Monday, December 21, 2009

Be Explicit if You Want Visitors to Work Together

One of the surprise pleasures of my recent trip to Brisbane, Australia, was the exhibition of the Asia Pacific Triennial of Contemporary Art at the Queensland Art Gallery. It was the most impressive multi-artist contemporary art exhibition I've ever seen. The vast majority of the artworks were exciting, accessible, and visually stunning. I expected a quick in-and-out visit, but found myself immersed in the aesthetic and cultural world of the art for hours.

But there was one exhibit that highlighted a particular frustration of mine. It was a multi-person exhibit that fell just short of inviting strangers to work together. With one simple tweak of the label text, it could have gone from good to great.

The artwork is called I, you, we and was created by Wit Pimkanchanapong. The title is highly descriptive of the piece, which is a little booth where two people can mix photos of their faces into a new image of a face that incorporates bits from each person. You sit down with a partner, make a collaborative image, and then email the composite home to yourself or someone else.

I looked on as many visitors enjoyed this exhibit, which created silly and surprising results. But as a solo visitor, I couldn't find a way in. Here's the label:
This label suggests that the artist is particularly interested in visitors engaging with those who are different from them. And yet there is no invitation for visitors to use the booth with strangers. It's ideally set up for a stranger interaction: the booths are in a public space and are open on both sides, so it doesn't feel like you are being asked to enter an intimate space with someone unknown. The interaction is quick, discrete, and doesn't require sharing anything more personal than your face.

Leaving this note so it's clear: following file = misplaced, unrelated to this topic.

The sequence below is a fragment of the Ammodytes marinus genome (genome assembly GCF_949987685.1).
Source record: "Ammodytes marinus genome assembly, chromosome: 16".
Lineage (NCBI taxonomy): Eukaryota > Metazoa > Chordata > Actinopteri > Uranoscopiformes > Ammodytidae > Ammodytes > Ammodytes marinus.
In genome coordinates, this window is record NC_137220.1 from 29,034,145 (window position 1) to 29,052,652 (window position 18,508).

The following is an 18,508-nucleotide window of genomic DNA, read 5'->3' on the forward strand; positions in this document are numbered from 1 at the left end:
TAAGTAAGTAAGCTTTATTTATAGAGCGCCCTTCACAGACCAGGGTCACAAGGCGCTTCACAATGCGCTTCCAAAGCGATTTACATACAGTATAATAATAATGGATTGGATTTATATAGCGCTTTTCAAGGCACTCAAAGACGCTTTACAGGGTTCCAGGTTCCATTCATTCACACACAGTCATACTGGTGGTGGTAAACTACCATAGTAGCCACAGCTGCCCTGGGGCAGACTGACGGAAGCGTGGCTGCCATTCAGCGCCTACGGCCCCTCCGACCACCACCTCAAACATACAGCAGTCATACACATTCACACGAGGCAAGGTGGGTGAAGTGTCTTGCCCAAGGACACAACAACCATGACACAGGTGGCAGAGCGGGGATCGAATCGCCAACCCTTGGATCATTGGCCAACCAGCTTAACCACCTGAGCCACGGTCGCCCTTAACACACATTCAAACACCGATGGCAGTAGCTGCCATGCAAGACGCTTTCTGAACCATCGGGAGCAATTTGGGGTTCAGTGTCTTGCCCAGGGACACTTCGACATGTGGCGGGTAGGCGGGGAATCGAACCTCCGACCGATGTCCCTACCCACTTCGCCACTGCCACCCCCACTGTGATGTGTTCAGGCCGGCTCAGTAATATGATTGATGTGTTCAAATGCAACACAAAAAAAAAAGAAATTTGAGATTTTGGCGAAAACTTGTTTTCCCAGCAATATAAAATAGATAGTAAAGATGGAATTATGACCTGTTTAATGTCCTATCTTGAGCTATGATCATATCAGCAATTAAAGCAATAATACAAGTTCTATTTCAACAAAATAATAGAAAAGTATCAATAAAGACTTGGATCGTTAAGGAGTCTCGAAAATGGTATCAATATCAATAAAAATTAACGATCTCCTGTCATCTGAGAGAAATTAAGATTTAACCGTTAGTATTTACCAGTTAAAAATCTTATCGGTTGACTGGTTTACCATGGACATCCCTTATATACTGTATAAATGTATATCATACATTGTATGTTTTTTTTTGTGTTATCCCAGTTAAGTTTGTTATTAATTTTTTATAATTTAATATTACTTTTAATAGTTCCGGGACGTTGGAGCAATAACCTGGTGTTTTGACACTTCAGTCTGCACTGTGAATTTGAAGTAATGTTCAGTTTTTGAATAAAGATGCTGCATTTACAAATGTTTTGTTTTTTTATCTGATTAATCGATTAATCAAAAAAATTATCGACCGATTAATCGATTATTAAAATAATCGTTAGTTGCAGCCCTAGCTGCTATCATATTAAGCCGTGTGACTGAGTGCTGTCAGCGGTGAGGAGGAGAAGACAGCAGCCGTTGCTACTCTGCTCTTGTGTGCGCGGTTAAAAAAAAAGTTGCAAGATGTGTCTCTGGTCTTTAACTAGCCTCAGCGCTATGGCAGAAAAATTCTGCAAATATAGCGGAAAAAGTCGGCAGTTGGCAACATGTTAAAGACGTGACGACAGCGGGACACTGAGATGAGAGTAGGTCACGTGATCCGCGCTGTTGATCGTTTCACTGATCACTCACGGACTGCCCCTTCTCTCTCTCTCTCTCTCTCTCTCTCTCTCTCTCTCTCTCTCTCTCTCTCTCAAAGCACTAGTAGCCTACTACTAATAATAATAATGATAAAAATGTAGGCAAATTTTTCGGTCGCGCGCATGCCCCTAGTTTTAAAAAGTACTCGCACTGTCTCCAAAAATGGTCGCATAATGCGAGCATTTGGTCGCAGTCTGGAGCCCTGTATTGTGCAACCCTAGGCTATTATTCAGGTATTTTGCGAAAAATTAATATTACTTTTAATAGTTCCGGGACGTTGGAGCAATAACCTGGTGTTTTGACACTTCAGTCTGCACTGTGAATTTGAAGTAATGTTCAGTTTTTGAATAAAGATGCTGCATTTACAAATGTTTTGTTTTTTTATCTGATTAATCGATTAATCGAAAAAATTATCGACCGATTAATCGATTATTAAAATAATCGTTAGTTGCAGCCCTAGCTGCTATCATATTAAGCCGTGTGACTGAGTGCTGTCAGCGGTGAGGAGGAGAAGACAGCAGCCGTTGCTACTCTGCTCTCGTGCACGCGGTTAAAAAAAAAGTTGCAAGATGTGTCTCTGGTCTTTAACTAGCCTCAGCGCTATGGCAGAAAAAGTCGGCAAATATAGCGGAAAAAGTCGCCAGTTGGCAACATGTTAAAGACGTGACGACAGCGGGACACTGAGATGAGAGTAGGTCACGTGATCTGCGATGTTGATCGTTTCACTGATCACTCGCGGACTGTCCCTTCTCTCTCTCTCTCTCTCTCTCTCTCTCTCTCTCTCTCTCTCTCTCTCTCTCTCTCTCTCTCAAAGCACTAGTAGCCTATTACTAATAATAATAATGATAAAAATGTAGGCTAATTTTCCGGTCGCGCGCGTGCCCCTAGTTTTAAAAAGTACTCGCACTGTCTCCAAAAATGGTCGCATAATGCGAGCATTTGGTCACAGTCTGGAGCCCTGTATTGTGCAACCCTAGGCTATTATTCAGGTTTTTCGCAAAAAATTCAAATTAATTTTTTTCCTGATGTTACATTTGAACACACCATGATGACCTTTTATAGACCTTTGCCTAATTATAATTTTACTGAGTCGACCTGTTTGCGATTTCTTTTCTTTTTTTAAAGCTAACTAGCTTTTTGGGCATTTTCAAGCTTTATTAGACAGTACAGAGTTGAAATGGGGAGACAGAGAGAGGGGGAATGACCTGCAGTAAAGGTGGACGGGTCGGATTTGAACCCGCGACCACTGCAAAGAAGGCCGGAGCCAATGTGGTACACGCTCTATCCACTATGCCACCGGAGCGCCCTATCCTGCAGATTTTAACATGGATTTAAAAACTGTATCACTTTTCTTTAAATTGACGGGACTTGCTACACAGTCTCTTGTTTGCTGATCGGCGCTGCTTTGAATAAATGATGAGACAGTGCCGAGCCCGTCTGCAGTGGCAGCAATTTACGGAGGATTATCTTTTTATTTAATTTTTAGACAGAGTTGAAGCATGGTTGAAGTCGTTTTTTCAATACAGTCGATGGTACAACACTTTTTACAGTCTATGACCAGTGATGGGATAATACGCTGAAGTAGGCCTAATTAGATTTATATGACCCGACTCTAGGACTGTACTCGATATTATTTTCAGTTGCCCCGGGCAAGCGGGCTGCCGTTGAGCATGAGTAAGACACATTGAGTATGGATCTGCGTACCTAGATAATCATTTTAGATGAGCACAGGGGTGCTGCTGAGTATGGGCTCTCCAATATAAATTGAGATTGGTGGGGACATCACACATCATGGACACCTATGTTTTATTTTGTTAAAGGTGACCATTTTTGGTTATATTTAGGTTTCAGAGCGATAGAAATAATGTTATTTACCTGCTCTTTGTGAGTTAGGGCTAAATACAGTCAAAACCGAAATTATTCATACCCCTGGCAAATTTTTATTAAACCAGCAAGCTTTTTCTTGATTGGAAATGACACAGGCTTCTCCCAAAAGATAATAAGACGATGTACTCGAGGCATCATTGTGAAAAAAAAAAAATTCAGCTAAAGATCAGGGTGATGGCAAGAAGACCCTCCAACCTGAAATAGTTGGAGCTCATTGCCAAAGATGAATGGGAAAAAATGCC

This exhibit is missing just one thing: a statement on the label that says, "Invite a stranger to make a portrait with you." The staff could easily append the cute label shown at the top of this post with this sentence. It would give visitors like me a way into the experience and an opportunity to perform in keeping with the artist's desires. And even for people visiting in groups, it might present the opportunity for a fun interaction with someone new.

If you want to invite people to use your space socially, you have to give them explicit permission to do so. Letting visitors know that an exhibit is a two-person activity is useful information, but it's not enough to help people overcome their fears and approach strangers to help them.

2 comments, add yours!:

Sabra Smith said...

People are very rule conscious.

It's like putting things out on the curb. They'll sit they for a day or two, but as soon as you attach a sign that says "FREE" they disappear.

Could make the "find a partner" aspect even easier by designating a circle on the floor or something to stand on/near -- kind of like asking a stranger for a date -- more inclined to ask if you are pretty sure the answer will be yes.

Anonymous said...

Sometimes you have to give adults permission to do things or they won't do them. Good point!

- Erin at the Postal Museum